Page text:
At 6’4” tall and about 290 pounds, onetime heavyweight prospect Preston Hartzog, a native of Bogalusa, Louisiana, was a big man. But all who knew him insisted that his fighting heart and his unbridled enthusiasm for life dwarfed his physical stature.

That is why his friends and family were so shocked when the 29-year-old Hartzog, who was nicknamed the “Bogalusa Boogieman,” died suddenly on June 21. He was inside of his Los Angeles apartment when he went into cardiac arrest. There is a history of heart trouble in Hartzog’s family.

His father, Seymon, passed away from complications from a heart attack when he was just 54 years of age. And two years ago Hartzog’s sister, New Orleans-based boxing manager AnnaBeth Goodman, who is in her late thirties, had surgery to implant a mechanical heart valve.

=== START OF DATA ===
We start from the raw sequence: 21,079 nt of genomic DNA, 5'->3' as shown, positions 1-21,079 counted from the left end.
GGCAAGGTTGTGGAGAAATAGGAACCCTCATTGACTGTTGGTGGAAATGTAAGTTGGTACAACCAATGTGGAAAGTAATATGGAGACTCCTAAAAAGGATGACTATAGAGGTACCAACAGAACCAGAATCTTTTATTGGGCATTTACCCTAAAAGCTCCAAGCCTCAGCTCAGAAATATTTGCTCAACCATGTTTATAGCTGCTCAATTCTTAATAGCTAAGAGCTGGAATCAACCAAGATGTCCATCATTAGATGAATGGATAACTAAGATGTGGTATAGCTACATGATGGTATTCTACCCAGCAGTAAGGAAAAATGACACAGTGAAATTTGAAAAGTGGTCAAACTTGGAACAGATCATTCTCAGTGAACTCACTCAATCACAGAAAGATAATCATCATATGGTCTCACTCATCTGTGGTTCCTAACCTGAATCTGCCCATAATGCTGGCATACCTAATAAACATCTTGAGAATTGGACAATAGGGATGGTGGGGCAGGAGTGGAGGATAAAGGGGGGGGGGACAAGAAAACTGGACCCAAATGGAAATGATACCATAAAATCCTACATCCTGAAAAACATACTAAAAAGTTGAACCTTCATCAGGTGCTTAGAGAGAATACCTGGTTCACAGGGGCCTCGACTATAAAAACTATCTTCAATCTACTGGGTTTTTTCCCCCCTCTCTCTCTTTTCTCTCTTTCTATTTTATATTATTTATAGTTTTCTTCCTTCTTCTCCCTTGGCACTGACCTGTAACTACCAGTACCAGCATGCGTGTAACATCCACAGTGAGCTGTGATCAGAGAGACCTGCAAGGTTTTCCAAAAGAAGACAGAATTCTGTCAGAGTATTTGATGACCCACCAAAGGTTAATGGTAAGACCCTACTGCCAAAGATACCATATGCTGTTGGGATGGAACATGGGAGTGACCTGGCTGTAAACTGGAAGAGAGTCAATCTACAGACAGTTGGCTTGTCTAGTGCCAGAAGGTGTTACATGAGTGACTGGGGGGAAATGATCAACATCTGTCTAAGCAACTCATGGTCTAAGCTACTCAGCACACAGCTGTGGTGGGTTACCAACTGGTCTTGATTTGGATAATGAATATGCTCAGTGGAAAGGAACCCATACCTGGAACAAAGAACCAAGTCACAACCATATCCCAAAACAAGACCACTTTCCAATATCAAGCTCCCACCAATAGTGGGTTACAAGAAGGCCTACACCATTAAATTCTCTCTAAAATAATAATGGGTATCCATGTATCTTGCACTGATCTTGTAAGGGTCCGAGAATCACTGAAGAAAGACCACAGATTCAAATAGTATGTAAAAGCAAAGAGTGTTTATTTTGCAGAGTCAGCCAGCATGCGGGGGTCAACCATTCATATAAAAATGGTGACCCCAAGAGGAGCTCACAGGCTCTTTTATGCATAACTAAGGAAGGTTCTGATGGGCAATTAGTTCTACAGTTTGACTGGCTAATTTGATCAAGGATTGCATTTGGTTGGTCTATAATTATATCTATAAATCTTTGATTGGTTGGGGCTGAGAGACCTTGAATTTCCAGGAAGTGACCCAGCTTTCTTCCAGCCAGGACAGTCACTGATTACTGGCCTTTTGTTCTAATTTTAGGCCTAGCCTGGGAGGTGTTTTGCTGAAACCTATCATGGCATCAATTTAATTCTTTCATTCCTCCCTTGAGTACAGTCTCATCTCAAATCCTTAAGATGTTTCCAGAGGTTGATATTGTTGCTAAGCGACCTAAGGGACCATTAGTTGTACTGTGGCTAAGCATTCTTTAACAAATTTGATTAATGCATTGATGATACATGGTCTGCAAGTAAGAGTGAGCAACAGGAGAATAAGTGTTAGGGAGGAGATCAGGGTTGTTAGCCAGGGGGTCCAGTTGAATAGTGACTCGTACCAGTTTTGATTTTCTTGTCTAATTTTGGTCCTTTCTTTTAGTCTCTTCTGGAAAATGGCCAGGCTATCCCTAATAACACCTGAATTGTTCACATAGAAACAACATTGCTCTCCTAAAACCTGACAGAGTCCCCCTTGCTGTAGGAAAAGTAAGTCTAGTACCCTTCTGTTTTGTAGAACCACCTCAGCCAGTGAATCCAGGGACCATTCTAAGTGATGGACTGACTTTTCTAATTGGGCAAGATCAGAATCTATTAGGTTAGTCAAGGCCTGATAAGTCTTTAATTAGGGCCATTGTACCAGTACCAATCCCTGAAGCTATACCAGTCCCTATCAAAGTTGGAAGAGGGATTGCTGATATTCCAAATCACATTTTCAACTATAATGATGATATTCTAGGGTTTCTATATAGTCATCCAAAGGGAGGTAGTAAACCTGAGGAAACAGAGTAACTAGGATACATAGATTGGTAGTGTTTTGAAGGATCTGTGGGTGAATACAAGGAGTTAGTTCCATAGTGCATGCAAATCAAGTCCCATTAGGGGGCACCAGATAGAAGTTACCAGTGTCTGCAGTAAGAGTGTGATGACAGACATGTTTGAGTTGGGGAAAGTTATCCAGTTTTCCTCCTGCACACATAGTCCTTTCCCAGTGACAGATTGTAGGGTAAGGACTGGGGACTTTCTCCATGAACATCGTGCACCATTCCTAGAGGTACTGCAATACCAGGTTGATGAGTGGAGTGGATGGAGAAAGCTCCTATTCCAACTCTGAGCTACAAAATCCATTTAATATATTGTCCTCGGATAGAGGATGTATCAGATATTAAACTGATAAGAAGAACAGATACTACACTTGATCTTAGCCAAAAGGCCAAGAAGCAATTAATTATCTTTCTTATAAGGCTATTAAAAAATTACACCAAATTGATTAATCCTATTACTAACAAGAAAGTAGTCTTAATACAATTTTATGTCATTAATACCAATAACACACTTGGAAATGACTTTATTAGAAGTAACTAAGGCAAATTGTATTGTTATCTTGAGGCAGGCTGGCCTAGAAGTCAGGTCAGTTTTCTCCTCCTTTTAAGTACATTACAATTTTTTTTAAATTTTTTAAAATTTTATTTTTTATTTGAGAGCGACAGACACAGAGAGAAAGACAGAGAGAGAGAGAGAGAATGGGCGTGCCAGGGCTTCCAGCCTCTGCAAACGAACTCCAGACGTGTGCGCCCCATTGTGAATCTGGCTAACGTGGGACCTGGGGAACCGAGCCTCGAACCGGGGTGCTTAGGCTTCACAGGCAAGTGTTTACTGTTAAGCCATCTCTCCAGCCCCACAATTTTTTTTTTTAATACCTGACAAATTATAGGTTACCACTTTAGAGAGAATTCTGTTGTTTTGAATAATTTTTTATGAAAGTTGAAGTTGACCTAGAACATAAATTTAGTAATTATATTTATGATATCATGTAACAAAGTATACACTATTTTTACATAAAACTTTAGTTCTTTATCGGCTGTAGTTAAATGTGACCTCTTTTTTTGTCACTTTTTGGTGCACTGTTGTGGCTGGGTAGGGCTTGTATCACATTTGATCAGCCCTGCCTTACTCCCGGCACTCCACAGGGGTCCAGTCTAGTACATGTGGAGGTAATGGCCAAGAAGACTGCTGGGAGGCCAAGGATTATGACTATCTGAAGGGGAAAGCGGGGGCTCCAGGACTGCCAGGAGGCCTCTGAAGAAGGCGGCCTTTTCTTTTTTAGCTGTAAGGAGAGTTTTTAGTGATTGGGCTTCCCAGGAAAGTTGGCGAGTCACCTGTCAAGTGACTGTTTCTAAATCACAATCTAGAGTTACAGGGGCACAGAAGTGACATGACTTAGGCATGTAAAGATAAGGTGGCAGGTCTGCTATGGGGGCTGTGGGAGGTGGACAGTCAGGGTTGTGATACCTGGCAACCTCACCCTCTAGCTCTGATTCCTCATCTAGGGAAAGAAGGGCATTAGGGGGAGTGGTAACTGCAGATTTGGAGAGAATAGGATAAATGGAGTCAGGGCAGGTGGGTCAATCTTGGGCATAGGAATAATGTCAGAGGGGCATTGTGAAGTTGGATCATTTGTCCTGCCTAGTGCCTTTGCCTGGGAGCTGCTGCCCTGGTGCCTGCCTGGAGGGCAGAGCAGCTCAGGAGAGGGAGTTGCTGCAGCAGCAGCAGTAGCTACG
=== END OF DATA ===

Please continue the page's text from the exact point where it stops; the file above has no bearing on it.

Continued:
Hartzog’s cardiac arrest was caused by a rare disease called sarcoidosis, which is characterized by the formation of nodules in the lymph nodes, lungs, bones and skin. It is most successfully treated by steroids.

However, when it settles in the heart, as it did in Hartzog’s case, steroid treatment is not effective. Even if the insidious disease had been detected in advance, which it was not, his chances of survival would have been slim to none.

“I’m still trying to get used to life without him,” said his sister, who is married to actor John Goodman. “Even though heart problems run in our family, Preston was the last guy you’d expect to have a heart attack.”

Hartzog was inspired to box by his father, a maniacal boxing fan and jack of all trades who had been a football hero at Southeastern Louisiana University. When Preston was 11-years-old, he journeyed to the Bogalusa YMCA and began training with Jimbo Stephenson.